A new report from the National Student Clearinghouse Research Center (NSCRC) shows ongoing enrollment declines at U.S. colleges and universities, with losses concentrated at less-selective institutions and public two-year colleges.
This week’s update from NSCRC reflects 8.4 million enrollments as of September 23 at about half of the U.S. institutions that submit data to the center. The report is “a closely watched indicator of sector-wide trends,” according to The Washington Post, and shows that this fall’s undergraduate enrollment is down 3.2 percent compared with a year earlier.
Combined with last fall’s losses, U.S. colleges and universities have posted a 6.5 percent enrollment decrease since fall 2019. If these preliminary numbers hold true in final analyses, “it would be the largest two-year enrollment decline in at least the last 50 years in the U.S.,” Doug Shapiro, NSCRC’s executive director, told reporters in a call.
Community colleges, least-selective institutions hardest hit
The Chronicle of Higher Education notes that, yet again, community colleges “bore the brunt” of these enrollment declines. Enrollment at two-year public colleges has decreased 5.6 percent compared with a year ago, meaning that community college enrollment has fallen by a total of 14.1 percent since fall 2019.
In comparison, enrollment at private nonprofit four-year schools decreased just 0.7 percent this year (and a total of 1.9 percent since 2019), while enrollment at public four-year institutions fell 2.3 percent this year (and a total of 3.1 percent since 2019).
Looking at selectivity, NSCRC found that undergraduate enrollment at private “highly selective institutions” actually grew by 4.3 percent this fall, and enrollment at highly selective public flagships rose by 1 percent. This year, selective institutions made up for “all the ground that they lost last fall,” Shapiro said.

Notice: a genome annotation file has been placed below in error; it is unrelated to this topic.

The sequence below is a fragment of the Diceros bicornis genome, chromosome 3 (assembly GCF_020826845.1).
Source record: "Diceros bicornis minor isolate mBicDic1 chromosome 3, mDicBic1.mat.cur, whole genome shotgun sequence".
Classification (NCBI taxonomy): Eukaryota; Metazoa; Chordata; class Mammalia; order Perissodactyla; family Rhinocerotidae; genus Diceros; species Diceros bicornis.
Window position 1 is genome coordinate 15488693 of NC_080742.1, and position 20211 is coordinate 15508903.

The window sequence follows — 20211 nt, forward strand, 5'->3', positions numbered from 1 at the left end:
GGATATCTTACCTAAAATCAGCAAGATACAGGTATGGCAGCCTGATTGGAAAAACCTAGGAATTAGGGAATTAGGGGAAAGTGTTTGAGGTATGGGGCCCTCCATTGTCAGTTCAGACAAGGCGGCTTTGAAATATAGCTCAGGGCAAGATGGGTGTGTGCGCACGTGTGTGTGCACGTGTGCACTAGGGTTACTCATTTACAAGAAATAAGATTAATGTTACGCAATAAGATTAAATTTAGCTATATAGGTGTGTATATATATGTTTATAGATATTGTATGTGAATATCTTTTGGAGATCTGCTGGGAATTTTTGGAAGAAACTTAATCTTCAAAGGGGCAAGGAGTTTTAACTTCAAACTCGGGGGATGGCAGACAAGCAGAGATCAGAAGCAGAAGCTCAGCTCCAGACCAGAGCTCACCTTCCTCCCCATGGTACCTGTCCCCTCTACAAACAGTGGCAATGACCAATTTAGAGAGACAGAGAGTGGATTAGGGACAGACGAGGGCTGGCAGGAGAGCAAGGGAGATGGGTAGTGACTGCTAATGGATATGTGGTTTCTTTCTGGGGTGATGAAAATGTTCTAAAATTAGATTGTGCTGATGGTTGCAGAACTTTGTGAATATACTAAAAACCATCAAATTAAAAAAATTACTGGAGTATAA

Smaller decreases in first-year student enrollment
The research center points out that the dip in first-year student enrollment slowed compared with last fall. First-year enrollment at community colleges, for instance, was down 6.1 percent this fall, compared with a 15.7 percent decrease a year prior. Private nonprofit four-year institutions actually recorded a 2.4 percent gain this fall, compared with a 7.1 percent drop in 2020.
Ongoing enrollment challenges for adult learners, international students
Enrollment of international students also continues to fall—by 8.2 percent this year, and a total of more than 20 percent since 2019. Clearinghouse researchers point to travel restrictions as a key force depressing international student enrollment.
Cutting the data by age, researchers found that students ages 25 to 29 had larger enrollment declines than traditional-age students this fall. “It’s especially hard to be a college student who has a family to take care of and have children,” Jee Hang Lee, senior vice president at the Association of Community College Trustees, told the Post. Lee called on community colleges to step up support for older students, especially financial assistance like emergency aid.
Ultimately, the “continued erosion of enrollment could have significant impacts on college completion rates in the coming years,” the Post writes, adding that the trend “raises questions about the economic trajectory of a generation of students.”